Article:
|1976 United States Grand Prix West|
Race 3 of 16 in the 1976 Formula One season|
|Date||March 28, 1976|
|Official name||II Grand Prix of Long Beach|
|Location||Long Beach, California|
|Course||Temporary street course|
|Course length||3.251 km (2.02 mi)|
|Distance||80 laps, 260.08 km (161.60 mi)|
|Weather||Hot and sunny with temperatures reaching up to 70 °F (21 °C); wind speeds approaching speeds up to 15 miles per hour (24 km/h)|
|Time||1:23.076 on lap 61|
The 1976 United States Grand Prix West was a Formula One motor race held on March 28, 1976, in Long Beach, California. The race was the third round of the 1976 Formula One season and the first new race to be added to the calendar since the Brazilian and Swedish Grand Prix were added in 1973. It was the second Formula One race held in California, the first being the 1960 United States Grand Prix at Riverside, only 50 miles away. The race was held over 80 laps of the 3.251-kilometre street circuit for a total race distance of 260 kilometres.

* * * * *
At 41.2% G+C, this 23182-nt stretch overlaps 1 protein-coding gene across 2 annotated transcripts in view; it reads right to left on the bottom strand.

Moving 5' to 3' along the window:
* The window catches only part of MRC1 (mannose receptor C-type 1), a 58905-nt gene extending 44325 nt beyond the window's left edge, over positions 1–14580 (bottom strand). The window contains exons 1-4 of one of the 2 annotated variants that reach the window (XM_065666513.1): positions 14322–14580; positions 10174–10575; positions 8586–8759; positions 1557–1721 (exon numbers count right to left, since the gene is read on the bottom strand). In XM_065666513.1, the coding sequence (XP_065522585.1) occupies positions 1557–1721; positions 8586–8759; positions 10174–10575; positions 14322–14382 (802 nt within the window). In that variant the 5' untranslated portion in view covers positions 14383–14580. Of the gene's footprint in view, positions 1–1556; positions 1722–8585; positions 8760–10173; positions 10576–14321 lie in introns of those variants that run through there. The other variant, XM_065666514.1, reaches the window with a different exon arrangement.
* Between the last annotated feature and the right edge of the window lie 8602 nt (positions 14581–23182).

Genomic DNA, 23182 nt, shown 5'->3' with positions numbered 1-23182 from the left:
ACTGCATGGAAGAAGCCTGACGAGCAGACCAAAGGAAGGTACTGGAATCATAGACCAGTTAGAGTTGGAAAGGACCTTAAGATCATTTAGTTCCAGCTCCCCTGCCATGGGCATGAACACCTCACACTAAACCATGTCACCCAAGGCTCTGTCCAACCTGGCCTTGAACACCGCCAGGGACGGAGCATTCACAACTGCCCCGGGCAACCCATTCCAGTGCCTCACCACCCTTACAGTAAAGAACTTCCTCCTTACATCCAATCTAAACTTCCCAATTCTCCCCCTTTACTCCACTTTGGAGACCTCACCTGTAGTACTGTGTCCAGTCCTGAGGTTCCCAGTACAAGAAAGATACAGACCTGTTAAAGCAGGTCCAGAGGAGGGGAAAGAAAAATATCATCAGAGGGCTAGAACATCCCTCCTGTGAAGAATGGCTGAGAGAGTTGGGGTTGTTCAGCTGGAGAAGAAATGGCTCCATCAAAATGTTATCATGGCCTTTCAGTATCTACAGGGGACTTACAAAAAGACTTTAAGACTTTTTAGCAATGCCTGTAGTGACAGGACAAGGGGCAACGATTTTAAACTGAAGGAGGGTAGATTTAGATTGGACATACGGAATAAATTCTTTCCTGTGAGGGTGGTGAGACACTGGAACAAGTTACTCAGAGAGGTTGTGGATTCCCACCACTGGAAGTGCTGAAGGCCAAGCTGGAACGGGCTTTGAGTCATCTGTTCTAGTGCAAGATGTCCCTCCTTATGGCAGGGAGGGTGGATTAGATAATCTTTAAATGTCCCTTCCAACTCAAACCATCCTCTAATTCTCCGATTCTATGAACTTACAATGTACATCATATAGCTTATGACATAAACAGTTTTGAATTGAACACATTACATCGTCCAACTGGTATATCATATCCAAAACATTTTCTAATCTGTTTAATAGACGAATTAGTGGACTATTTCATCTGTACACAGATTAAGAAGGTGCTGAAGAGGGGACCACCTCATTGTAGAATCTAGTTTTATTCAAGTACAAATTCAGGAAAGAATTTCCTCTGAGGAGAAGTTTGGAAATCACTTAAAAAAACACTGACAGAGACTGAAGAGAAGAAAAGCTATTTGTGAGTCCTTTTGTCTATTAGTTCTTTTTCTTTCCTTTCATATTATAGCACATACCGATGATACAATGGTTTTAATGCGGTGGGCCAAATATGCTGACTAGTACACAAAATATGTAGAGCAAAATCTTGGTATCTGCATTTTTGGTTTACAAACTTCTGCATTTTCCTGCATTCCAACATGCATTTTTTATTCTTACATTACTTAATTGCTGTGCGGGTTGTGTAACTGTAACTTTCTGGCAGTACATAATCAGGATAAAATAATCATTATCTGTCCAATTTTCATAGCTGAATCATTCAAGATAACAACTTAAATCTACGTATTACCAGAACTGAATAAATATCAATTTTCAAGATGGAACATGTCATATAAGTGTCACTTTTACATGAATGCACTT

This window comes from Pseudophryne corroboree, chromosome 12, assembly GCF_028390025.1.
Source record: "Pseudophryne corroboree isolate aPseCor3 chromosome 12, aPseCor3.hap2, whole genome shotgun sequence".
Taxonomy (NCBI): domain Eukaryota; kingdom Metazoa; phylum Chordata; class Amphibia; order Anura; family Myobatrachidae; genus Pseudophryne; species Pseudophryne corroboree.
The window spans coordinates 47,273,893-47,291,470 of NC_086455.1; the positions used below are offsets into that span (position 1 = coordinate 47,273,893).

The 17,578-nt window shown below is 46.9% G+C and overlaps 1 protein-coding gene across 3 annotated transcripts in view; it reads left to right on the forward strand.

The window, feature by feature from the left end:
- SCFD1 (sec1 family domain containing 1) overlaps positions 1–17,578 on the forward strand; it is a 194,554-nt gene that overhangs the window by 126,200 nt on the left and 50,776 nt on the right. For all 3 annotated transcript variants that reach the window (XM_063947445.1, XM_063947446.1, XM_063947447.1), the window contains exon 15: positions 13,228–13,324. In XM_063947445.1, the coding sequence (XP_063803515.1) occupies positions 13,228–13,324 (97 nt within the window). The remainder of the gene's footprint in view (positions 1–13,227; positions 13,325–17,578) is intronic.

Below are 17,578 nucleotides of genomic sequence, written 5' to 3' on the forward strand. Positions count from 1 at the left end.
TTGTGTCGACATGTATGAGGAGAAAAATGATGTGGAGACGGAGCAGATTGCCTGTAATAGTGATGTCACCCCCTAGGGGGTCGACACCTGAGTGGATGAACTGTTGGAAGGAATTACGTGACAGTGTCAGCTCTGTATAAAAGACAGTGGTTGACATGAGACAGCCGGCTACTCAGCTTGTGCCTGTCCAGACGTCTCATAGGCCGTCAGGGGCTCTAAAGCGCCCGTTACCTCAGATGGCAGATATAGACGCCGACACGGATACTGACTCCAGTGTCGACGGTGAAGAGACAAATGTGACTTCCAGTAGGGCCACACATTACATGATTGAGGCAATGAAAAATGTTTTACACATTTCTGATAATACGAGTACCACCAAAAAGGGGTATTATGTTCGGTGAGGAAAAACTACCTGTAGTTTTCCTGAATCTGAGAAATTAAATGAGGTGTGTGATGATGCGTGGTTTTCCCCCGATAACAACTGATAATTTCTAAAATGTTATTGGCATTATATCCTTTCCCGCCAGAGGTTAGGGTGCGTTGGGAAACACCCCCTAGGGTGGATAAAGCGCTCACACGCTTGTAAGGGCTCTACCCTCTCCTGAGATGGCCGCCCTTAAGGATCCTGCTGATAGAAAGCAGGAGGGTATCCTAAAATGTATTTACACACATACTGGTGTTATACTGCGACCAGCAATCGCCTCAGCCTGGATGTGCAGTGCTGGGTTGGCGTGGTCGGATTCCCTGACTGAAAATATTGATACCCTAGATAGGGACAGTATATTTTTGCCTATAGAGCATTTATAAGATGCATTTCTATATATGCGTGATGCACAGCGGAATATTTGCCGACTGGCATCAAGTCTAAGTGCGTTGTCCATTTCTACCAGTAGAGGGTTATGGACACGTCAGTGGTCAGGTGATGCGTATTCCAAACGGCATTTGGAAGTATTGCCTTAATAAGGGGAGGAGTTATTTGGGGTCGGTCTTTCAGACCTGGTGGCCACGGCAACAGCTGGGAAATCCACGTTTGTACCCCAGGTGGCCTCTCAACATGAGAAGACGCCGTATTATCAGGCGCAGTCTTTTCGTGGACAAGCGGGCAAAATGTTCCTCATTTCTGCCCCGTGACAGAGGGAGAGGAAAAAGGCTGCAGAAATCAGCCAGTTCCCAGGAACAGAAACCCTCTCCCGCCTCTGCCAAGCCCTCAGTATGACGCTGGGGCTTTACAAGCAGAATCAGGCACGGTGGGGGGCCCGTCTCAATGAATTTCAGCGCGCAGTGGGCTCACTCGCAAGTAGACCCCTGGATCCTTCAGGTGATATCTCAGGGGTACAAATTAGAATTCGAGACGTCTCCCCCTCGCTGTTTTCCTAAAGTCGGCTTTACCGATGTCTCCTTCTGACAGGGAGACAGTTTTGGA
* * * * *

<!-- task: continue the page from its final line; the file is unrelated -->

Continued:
The race was won by Swiss driver Clay Regazzoni in a Ferrari 312T by 42 seconds over team mate and championship points leader, Austrian driver Niki Lauda. French driver Patrick Depailler finished third driving a Tyrrell 007.
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Italy was the first country to host two Championship Formula One races in the same year in 1957. The United States would become the second as the first USGP West at Long Beach, California, appeared on the 1976 F1 calendar, along with the long-standing autumn race at Watkins Glen, New York. The new race's organizers, headed by British businessman and Long Beach resident Chris Pook, could not have done a better job in their attempt to create an 'American Monaco.' An unending list of former Champions was present for the weekend's vintage race, including Denny Hulme, Jack Brabham, and Juan Manuel Fangio himself. Dan Gurney and American Champion Phil Hill were also in attendance after helping to conceive and promote the event.